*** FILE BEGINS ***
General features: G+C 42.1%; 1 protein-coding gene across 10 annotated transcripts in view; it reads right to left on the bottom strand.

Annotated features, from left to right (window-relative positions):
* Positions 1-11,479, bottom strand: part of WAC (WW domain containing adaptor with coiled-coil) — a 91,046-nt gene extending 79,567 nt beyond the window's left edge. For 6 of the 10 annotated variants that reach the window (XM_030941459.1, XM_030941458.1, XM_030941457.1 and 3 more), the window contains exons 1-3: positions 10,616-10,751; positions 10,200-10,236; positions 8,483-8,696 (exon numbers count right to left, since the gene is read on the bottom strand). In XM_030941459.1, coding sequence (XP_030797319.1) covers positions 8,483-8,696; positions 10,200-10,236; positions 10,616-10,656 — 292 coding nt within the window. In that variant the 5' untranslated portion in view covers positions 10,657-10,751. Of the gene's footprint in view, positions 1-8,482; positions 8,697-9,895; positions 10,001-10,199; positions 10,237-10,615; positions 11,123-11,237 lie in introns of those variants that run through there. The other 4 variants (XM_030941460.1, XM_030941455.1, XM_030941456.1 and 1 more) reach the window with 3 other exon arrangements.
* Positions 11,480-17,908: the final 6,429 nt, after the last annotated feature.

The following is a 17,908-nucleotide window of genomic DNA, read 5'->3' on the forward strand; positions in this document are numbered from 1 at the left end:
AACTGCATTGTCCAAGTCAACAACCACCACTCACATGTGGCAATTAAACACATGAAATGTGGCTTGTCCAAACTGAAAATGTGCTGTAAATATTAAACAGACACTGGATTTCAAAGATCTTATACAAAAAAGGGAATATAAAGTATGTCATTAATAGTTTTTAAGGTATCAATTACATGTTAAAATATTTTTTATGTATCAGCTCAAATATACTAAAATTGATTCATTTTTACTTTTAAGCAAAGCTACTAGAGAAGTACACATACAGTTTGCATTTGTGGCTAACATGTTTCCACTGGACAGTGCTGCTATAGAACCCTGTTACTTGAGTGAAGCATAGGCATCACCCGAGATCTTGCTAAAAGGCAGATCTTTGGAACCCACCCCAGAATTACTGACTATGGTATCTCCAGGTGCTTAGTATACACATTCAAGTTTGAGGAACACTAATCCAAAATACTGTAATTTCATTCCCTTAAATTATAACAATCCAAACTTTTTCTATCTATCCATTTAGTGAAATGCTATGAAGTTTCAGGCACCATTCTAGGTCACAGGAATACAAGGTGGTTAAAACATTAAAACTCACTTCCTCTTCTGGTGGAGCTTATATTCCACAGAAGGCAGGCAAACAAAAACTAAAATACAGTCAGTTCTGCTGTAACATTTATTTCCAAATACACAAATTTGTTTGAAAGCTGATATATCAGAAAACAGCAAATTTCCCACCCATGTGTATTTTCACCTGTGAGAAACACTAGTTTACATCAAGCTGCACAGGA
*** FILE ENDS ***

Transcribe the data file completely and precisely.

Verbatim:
General features: G+C 42.1%; 1 protein-coding gene across 10 annotated transcripts in view; it reads right to left on the bottom strand.

Annotated features, from left to right (window-relative positions):
* Positions 1-11,479, bottom strand: part of WAC (WW domain containing adaptor with coiled-coil) — a 91,046-nt gene extending 79,567 nt beyond the window's left edge. For 6 of the 10 annotated variants that reach the window (XM_030941459.1, XM_030941458.1, XM_030941457.1 and 3 more), the window contains exons 1-3: positions 10,616-10,751; positions 10,200-10,236; positions 8,483-8,696 (exon numbers count right to left, since the gene is read on the bottom strand). In XM_030941459.1, coding sequence (XP_030797319.1) covers positions 8,483-8,696; positions 10,200-10,236; positions 10,616-10,656 — 292 coding nt within the window. In that variant the 5' untranslated portion in view covers positions 10,657-10,751. Of the gene's footprint in view, positions 1-8,482; positions 8,697-9,895; positions 10,001-10,199; positions 10,237-10,615; positions 11,123-11,237 lie in introns of those variants that run through there. The other 4 variants (XM_030941460.1, XM_030941455.1, XM_030941456.1 and 1 more) reach the window with 3 other exon arrangements.
* Positions 11,480-17,908: the final 6,429 nt, after the last annotated feature.

The following is a 17,908-nucleotide window of genomic DNA, read 5'->3' on the forward strand; positions in this document are numbered from 1 at the left end:
AACTGCATTGTCCAAGTCAACAACCACCACTCACATGTGGCAATTAAACACATGAAATGTGGCTTGTCCAAACTGAAAATGTGCTGTAAATATTAAACAGACACTGGATTTCAAAGATCTTATACAAAAAAGGGAATATAAAGTATGTCATTAATAGTTTTTAAGGTATCAATTACATGTTAAAATATTTTTTATGTATCAGCTCAAATATACTAAAATTGATTCATTTTTACTTTTAAGCAAAGCTACTAGAGAAGTACACATACAGTTTGCATTTGTGGCTAACATGTTTCCACTGGACAGTGCTGCTATAGAACCCTGTTACTTGAGTGAAGCATAGGCATCACCCGAGATCTTGCTAAAAGGCAGATCTTTGGAACCCACCCCAGAATTACTGACTATGGTATCTCCAGGTGCTTAGTATACACATTCAAGTTTGAGGAACACTAATCCAAAATACTGTAATTTCATTCCCTTAAATTATAACAATCCAAACTTTTTCTATCTATCCATTTAGTGAAATGCTATGAAGTTTCAGGCACCATTCTAGGTCACAGGAATACAAGGTGGTTAAAACATTAAAACTCACTTCCTCTTCTGGTGGAGCTTATATTCCACAGAAGGCAGGCAAACAAAAACTAAAATACAGTCAGTTCTGCTGTAACATTTATTTCCAAATACACAAATTTGTTTGAAAGCTGATATATCAGAAAACAGCAAATTTCCCACCCATGTGTATTTTCACCTGTGAGAAACACTAGTTTACATCAAGCTGCACAGGA